Trump’s Primary Legacy on China Isn’t What You Think

February 2, 2021 Topic: Security Region: Americas Blog Brand: The Buzz Tags: Donald TrumpAsiaChinaDiplomacyGreat Power Competition

Trump’s Primary Legacy on China Isn’t What You Think

As Joe Biden takes up the reins of foreign policy, he should abandon Donald Trump’s flirtation with regime change in China.

As President Biden inherits a world shaped by Donald Trump’s foreign policy team, several analysts have sought to evaluate Trump’s legacy on China. According to one camp, Trump has forged a tougher, bipartisan consensus, a welcome change from past administrations that naively sought cooperation with Beijing. The opposite camp, including Paul Herr of the Center for the National Interest, views Trump’s confrontational approach as having done more harm than good.

By focusing on the general tenor of U.S. policy (i.e., competition vs. cooperation), these analysts have overlooked a subtler and more important shift. Under Trump, American officials not only confronted China more often; they also began to openly question the Chinese Communist Party’s right to hold power. As Biden takes up the reins of foreign policy, he should abandon Trump’s flirtation with regime change in China.

During the Obama administration, officials were careful to stress that the United States does not seek to topple the Chinese Communist Party; rather, they explained that it was in the Chinese government’s interest to cooperate on issues of global concern. While Obama was unable to change Chinese behavior on every issue, he did negotiate Beijing’s assent to the Paris Climate Accords, UN Security Council sanctions against North Korea, and restraint toward Taiwan.

Trump and his advisers dramatically shifted from Obama’s diplomatic approach: rather than condemning the CCP’s behavior, they questioned its legitimacy. Last May, Deputy National Security Advisor Matthew Pottinger delivered a speech in Mandarin on the anniversary of the May Fourth Movement, a mass uprising that occurred in Beijing in 1919. As for whether “the movement’s democratic aspirations [will] remain unfulfilled for another century,” Pottinger remarked, “only the Chinese people themselves can answer.” Mike Pompeo echoed these comments a month later in a speech at the Nixon Presidential Library, pronouncing that “communists almost always lie. The biggest lie that they tell is to think that they speak for 1.4 billion people.” Quoting Nixon, he further argued that “the world cannot be safe until China changes.”

Pottinger and Pompeo’s rhetoric is dangerous for three reasons.

First, condemning the regime’s character rather than its behavior is likely to provoke a nationalist backlash. The Century of Humiliation, a period from 1839 to 1949 in which China was subjugated by outside actors, is never far from the Chinese popular imagination. Since his rise to power in 2012, Xi Jinping has repeatedly stoked nationalism to shore up domestic support, often pairing it with condemnations of American “imperialism.”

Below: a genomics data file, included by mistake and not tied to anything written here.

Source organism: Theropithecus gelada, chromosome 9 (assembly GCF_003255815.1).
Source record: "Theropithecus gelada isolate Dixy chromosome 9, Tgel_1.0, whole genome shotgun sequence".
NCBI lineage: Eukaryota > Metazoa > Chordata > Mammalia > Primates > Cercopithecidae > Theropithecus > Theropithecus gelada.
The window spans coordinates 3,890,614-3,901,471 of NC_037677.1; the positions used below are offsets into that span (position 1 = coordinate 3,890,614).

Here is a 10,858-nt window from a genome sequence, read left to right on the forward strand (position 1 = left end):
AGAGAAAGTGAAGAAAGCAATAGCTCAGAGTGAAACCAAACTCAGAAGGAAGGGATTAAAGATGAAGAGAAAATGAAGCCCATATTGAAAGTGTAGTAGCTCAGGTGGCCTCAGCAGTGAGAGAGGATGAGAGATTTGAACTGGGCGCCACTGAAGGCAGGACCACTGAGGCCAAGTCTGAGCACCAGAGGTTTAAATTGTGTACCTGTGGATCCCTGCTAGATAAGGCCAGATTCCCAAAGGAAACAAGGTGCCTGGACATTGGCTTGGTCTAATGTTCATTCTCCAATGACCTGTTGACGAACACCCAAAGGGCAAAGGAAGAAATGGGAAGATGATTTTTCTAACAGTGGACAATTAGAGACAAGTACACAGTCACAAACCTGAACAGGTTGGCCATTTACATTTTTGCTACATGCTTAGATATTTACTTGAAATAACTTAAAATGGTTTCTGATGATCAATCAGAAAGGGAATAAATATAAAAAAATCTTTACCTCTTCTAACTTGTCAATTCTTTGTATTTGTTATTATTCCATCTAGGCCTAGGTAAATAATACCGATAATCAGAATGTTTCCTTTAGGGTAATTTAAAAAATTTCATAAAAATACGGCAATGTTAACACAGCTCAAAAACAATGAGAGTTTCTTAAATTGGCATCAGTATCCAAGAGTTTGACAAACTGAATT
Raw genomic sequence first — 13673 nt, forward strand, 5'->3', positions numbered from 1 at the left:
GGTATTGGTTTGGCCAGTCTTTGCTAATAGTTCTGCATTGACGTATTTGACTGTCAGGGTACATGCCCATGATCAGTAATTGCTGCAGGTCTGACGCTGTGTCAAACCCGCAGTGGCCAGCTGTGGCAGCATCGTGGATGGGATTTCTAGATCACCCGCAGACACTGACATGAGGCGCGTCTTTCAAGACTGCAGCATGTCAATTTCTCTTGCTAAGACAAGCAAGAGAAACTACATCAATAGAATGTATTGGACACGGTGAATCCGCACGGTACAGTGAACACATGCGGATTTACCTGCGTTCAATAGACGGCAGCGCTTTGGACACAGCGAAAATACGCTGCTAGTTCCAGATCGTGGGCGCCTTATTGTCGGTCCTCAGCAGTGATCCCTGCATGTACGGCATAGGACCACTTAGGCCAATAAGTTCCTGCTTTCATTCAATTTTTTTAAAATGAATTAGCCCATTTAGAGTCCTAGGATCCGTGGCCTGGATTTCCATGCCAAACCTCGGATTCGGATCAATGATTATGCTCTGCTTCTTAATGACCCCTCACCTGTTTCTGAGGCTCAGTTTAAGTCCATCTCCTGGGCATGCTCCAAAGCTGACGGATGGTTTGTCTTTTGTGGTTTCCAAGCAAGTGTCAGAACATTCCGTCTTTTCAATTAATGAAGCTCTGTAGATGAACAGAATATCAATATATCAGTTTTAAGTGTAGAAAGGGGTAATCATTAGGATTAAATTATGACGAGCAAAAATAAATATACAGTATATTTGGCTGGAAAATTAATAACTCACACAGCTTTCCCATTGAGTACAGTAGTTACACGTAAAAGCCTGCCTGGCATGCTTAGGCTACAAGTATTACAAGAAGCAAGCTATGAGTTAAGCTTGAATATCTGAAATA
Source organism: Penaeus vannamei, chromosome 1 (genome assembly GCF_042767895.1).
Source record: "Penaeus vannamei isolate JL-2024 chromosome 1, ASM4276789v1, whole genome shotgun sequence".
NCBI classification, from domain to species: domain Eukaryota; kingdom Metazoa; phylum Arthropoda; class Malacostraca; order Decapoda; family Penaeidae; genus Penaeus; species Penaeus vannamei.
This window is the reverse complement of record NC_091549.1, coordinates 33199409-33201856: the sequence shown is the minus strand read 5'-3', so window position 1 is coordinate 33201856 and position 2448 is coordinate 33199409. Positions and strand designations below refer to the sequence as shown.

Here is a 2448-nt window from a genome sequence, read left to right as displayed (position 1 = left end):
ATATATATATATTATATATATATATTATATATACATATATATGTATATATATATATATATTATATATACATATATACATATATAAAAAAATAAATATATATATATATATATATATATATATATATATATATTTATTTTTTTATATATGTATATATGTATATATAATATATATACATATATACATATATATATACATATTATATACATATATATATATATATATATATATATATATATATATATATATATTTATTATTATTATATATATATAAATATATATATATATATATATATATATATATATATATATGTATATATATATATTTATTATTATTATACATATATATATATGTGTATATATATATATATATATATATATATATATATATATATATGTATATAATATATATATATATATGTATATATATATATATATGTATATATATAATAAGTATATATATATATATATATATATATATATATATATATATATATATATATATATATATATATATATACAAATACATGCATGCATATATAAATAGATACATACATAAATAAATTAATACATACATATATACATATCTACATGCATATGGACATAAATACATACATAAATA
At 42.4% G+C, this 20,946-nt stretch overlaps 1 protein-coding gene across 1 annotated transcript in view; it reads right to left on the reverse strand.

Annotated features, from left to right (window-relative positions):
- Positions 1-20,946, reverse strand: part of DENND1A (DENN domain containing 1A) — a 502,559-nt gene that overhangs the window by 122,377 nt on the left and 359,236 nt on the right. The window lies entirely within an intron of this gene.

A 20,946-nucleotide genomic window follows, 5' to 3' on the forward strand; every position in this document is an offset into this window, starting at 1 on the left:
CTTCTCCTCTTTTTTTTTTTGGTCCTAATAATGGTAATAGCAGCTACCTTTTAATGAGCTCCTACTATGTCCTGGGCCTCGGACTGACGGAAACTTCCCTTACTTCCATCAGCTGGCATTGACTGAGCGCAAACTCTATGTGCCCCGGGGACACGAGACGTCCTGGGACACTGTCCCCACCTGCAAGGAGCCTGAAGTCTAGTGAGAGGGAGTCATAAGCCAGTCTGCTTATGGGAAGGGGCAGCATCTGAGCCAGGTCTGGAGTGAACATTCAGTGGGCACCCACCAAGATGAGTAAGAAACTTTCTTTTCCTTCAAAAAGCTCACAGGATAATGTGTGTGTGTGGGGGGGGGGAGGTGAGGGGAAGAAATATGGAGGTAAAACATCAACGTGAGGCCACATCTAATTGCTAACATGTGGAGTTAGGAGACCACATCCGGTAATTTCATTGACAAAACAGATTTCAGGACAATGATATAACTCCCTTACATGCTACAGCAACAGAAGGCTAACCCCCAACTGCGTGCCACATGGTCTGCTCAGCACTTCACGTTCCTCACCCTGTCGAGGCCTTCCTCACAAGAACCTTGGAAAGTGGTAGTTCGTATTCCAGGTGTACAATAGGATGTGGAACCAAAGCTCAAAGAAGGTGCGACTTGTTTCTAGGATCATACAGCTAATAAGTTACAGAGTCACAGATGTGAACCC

Second, the Chinese Communist Party will now interpret U.S. demands, no matter how narrow and conditional on specific behaviors, as seeking to undermine their government. U.S. calls to denuclearize the Korean Peninsula, maintain autonomy for Hong Kong, and respect Uighur rights will be met with skepticism if not outright rejection.

Third, Pottinger and Pompeo’s calls for democracy in China are detached from a theory of change. While the Trump appointees insist that a silent majority in China opposes the CCP’s rule, the high-quality surveys and reporting that do exist point in a very different direction. The United States has a poor record in predicting regime change abroad, from the popular uprising that never emerged at the Bay of Pigs, to the fall of the Soviet Union that American diplomats failed to foresee. Nor do Pottinger or Pompeo explain how greater force or harsher rhetoric will induce radical transformation within the Chinese Communist Party itself, any more than the economic and political engagement that they cast aside.

Biden’s team will have to live with the fact that the Chinese government’s behavior often runs contrary to U.S. interests and the welfare of its own citizens, but pushing for regime change would be unwise. The debate will continue over how to balance competition and cooperation with Beijing, and the Biden administration will likely maintain some of Trump’s tougher policies. Whatever the specifics of Biden’s approach, however, he must avoid advocating the overthrow of the Chinese government.

Bo Carlson is the Program Coordinator for the Duke Program in American Grand Strategy. He previously held positions at the Center for International and Strategic Studies (CSIS) and the Organization of American States. All views are his own. 

Image: Reuters